A new index shows how greater economic democracy leads to more prosperity.
By Adrian Bua, a researcher for local democracy and economic development
Cross-posted from New Economics Foundation
When economic decision-making power is in the hands of the public rather than corporate interests, economies tend to have lower rates of inequality, and higher levels of productivity. These are the findings of the new international Economic Democracy Index, launched at NEF this month.
The Economic Democracy Index is an innovative tool which measures and compares democratic participation and economic rights across 32 OECD countries. It reveals important new insights for our understanding of what makes an economy prosperous.
This research, conducted by the University of Glasgow, in partnership with Nottingham Trent University, Oxfam, and NEF, measures a much wider range of factors than are routinely considered in measures of economic democracy: not just trade union rights and cooperative enterprise, but individual economic rights, levels of public participation and the nature of economic decision-making. Uniquely, it explores relationships between economic democracy and poverty, inequality and productivity.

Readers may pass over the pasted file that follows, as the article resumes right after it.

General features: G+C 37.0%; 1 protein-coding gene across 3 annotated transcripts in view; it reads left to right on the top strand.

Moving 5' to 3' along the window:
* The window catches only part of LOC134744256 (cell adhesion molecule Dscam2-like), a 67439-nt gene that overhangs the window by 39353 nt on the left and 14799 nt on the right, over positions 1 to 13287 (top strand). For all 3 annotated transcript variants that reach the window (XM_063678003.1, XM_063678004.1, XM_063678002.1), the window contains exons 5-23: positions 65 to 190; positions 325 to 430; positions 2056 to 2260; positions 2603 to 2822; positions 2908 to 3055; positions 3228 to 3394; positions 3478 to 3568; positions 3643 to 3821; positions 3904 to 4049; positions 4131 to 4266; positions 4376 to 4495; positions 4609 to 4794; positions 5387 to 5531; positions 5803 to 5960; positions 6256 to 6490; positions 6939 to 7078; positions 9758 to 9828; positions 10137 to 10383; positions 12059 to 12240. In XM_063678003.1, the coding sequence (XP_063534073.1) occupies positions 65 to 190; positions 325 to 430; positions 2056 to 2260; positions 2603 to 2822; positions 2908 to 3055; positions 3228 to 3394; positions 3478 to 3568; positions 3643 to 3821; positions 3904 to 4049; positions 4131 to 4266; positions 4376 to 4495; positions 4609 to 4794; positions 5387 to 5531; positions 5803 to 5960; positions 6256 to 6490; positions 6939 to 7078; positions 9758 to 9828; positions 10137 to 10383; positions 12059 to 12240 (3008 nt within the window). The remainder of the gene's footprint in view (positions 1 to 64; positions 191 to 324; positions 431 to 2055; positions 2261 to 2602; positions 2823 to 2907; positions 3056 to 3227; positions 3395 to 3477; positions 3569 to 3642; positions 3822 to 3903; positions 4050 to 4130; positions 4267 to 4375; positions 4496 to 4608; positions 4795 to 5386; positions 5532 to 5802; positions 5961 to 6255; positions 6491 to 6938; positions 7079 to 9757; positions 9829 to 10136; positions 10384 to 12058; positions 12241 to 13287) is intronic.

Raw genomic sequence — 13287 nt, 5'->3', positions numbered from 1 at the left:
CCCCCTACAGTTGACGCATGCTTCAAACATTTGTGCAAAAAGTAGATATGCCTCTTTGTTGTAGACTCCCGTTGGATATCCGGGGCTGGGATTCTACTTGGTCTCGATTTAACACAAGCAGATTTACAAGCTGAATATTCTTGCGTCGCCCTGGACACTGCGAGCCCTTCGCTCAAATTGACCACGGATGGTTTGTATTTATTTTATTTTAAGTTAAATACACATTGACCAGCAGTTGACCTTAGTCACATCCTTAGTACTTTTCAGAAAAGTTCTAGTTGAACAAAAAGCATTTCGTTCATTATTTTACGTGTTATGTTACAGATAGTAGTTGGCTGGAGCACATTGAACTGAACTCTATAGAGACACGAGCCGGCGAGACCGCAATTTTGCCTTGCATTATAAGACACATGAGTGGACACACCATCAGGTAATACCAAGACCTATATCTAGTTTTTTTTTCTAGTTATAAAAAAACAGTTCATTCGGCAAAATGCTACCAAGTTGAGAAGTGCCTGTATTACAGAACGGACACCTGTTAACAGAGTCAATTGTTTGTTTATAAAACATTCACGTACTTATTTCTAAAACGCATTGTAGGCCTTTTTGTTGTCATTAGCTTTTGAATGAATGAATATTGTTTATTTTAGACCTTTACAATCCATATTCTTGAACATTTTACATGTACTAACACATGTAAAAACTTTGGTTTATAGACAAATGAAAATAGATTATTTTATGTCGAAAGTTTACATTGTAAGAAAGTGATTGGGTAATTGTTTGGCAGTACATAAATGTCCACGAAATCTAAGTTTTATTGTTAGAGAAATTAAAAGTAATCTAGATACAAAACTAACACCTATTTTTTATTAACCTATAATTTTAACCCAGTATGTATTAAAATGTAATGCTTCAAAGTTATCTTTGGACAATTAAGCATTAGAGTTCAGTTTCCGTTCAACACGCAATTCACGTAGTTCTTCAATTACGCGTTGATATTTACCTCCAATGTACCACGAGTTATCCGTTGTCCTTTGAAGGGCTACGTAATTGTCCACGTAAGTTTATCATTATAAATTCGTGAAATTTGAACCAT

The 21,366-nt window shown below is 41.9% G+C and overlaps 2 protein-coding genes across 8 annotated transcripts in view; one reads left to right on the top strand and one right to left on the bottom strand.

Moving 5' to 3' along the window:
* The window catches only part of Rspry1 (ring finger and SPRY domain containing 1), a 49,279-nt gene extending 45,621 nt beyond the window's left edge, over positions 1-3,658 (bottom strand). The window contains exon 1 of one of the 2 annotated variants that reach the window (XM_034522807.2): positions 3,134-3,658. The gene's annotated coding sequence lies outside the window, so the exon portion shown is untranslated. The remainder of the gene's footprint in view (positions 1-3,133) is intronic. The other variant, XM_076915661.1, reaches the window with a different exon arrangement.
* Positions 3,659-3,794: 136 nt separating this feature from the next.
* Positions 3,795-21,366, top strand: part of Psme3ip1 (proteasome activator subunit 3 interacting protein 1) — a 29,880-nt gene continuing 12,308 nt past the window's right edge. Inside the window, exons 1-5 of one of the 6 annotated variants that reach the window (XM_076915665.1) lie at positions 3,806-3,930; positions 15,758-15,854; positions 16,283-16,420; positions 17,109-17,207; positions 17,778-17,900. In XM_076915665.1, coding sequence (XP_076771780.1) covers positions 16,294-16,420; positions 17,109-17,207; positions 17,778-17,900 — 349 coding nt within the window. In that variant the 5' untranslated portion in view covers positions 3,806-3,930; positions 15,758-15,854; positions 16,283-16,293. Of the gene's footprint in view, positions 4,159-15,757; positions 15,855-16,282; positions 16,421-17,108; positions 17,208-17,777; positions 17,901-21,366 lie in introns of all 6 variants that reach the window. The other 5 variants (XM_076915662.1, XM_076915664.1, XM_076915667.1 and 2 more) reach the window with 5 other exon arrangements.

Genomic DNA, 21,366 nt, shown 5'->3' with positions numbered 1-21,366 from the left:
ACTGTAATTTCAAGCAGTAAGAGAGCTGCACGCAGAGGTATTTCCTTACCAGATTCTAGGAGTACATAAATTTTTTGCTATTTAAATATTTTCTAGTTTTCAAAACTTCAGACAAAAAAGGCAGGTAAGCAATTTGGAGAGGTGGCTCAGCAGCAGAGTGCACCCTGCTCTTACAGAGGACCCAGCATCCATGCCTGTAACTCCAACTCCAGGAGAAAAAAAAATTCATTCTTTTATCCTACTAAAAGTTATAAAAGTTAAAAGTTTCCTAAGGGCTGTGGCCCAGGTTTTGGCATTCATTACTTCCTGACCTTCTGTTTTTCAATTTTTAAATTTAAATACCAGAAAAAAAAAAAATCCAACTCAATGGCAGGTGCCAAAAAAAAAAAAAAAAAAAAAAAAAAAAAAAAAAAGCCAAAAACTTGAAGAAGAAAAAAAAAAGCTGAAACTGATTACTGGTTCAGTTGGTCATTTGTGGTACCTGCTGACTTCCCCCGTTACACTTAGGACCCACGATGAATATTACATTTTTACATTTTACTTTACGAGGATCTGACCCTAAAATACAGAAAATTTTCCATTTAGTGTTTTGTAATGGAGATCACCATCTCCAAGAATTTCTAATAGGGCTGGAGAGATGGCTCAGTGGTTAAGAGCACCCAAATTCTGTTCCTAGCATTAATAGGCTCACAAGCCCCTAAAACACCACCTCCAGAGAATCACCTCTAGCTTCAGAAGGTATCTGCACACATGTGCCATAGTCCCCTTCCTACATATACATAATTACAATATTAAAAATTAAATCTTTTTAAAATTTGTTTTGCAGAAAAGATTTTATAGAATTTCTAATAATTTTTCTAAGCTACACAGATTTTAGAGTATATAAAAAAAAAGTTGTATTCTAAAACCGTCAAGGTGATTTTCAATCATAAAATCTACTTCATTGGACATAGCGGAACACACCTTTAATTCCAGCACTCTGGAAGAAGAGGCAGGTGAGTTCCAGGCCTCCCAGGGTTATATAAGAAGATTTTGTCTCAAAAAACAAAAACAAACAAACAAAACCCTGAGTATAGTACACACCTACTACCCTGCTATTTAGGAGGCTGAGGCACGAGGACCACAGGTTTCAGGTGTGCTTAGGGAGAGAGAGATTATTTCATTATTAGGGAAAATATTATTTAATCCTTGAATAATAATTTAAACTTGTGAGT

Our panel of speakers discussing the new research included Aditya Chakrabortty, Senior Economics Commentator at the Guardian; Matthew Brown, Cabinet Member for Social Justice, Inclusion and Policy at Preston City Council, which has pioneered local economic democracy measures; and Dr Katherine Trebeck, Senior Researcher at Oxfam UK.
They discussed how, among the 32 countries measured, the UK ranks 20th while the US scores lowest. Smaller countries tend to do better, but the research suggests it is not size but the institutional arrangements that matter most. There is a stark contrast between the ‘social model’ of northern European capitalism, and the more market-oriented Anglo-American economies. Eastern European countries tend to rank lower, with Slovenia as a higher-scoring outrider. The figures show a decline in economic democracy across the OECD nations since 2008, which seems to be associated with austerity measures – although France and Luxembourg are exceptions.
The team is currently investigating impacts on sustainable development indicators, and early findings suggest that economic democracy also has a positive impact on green goals such as the reduction of greenhouse gas emissions.
The Index adds evidential weight to what has always been instinctive to progressives: that real empowerment of people through genuinely democratic forms of governance is highly desirable on practical as well as ethical grounds. It undermines the orthodox assumption that workers’ rights are bad for the economy
This research suggests that what we need for a good society is to give people security and control over their lives: decentralise decision-making, promote transparency, and ensure genuine engagement in decision-making at all levels of economic activity, from the shop-floor, to the firm, to local and national government policy-making.
The Index emphasises the need to go beyond GDP as a measure of economic success: instead we need to examine wellbeing, sustainability, workers’ rights, business ownership, accountability, transparency, and corruption.
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